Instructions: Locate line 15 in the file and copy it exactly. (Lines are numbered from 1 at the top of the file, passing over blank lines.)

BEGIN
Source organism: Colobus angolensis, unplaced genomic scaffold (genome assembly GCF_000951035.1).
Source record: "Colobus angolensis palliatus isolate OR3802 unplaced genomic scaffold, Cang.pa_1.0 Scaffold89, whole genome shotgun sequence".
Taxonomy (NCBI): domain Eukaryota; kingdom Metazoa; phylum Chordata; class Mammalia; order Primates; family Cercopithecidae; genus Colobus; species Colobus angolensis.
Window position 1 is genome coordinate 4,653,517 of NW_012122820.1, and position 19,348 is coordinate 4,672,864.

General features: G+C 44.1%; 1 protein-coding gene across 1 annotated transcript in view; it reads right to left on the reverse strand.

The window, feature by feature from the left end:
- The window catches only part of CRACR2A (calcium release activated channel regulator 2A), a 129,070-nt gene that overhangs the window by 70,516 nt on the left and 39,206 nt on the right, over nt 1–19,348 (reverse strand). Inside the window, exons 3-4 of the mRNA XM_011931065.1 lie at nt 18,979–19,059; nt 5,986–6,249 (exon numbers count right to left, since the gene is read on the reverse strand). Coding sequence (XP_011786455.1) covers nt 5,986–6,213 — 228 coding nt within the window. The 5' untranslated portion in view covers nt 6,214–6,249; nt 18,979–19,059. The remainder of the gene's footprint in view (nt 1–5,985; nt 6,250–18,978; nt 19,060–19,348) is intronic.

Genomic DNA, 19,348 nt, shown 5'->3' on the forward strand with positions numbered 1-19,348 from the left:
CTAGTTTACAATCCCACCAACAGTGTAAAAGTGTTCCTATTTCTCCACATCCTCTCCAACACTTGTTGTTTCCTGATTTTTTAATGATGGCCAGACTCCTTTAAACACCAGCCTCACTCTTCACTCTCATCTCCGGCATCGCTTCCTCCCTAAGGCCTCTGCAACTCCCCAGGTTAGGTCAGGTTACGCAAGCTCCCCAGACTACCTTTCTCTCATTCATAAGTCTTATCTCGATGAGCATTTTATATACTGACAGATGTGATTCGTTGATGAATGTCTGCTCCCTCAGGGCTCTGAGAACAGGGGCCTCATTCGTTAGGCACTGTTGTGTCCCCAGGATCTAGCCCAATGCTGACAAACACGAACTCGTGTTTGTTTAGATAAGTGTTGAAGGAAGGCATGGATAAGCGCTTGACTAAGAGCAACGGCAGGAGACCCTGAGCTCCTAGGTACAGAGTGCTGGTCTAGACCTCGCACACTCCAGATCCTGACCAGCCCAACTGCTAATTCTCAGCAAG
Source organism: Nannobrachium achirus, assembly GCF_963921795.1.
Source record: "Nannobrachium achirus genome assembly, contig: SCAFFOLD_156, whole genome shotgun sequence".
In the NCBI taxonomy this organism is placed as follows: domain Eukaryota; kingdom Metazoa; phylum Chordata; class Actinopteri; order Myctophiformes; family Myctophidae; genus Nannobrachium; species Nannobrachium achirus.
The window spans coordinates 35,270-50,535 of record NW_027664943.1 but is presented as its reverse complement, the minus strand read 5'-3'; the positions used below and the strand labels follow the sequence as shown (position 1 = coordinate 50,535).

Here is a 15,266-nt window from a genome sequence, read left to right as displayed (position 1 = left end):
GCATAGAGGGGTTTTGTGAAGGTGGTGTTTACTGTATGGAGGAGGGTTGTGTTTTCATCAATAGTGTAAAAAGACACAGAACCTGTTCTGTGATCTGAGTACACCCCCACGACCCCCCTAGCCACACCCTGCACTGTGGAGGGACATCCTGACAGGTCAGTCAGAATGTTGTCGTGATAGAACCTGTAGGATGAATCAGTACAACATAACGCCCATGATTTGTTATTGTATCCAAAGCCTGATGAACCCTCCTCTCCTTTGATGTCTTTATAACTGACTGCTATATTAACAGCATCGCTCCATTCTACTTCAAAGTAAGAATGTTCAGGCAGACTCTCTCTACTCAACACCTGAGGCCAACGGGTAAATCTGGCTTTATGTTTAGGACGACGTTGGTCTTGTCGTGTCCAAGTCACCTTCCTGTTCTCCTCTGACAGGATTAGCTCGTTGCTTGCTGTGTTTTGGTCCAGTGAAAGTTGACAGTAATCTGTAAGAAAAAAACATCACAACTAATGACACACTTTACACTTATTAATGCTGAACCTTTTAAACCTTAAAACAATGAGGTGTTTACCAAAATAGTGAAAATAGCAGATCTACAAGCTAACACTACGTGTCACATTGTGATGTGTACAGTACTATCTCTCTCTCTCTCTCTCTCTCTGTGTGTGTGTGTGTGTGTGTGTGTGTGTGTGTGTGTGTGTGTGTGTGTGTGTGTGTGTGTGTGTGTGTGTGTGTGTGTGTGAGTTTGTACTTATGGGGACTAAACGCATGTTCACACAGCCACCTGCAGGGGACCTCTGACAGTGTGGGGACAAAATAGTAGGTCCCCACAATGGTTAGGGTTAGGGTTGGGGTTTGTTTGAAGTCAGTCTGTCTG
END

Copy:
GCATAGAGGGGTTTTGTGAAGGTGGTGTTTACTGTATGGAGGAGGGTTGTGTTTTCATCAATAGTGTAAAAAGACACAGAACCTGTTCTGTGATCTGAGTACACCCCCACGACCCCCCTAGCCACACCCTGCACTGTGGAGGGACATCCTGACAGGTCAGTCAGAATGTTGTCGTGATAGAACCTGTAGGATGAATCAGTACAACATAACGCCCATGATTTGTTATTGTATCCAAAGCCTGATGAACCCTCCTCTCCTTTGATGTCTTTATAACTGACTGCTATATTAACAGCATCGCTCCATTCTACTTCAAAGTAAGAATGTTCAGGCAGACTCTCTCTACTCAACACCTGAGGCCAACGGGTAAATCTGGCTTTATGTTTAGGACGACGTTGGTCTTGTCGTGTCCAAGTCACCTTCCTGTTCTCCTCTGACAGGATTAGCTCGTTGCTTGCTGTGTTTTGGTCCAGTGAAAGTTGACAGTAATCTGTAAGAAAAAAACATCACAACTAATGACACACTTTACACTTATTAATGCTGAACCTTTTAAACCTTAAAACAATGAGGTGTTTACCAAAATAGTGAAAATAGCAGATCTACAAGCTAACACTACGTGTCACATTGTGATGTGTACAGTACTATCTCTCTCTCTCTCTCTCTCTCTGTGTGTGTGTGTGTGTGTGTGTGTGTGTGTGTGTGTGTGTGTGTGTGTGTGTGTGTGTGTGTGTGTGTGTGTGTGTGTGTGAGTTTGTACTTATGGGGACTAAACGCATGTTCACACAGCCACCTGCAGGGGACCTCTGACAGTGTGGGGACAAAATAGTAGGTCCCCACAATGGTTAGGGTTAGGGTTGGGGTTTGTTTGAAGTCAGTCTGTCTG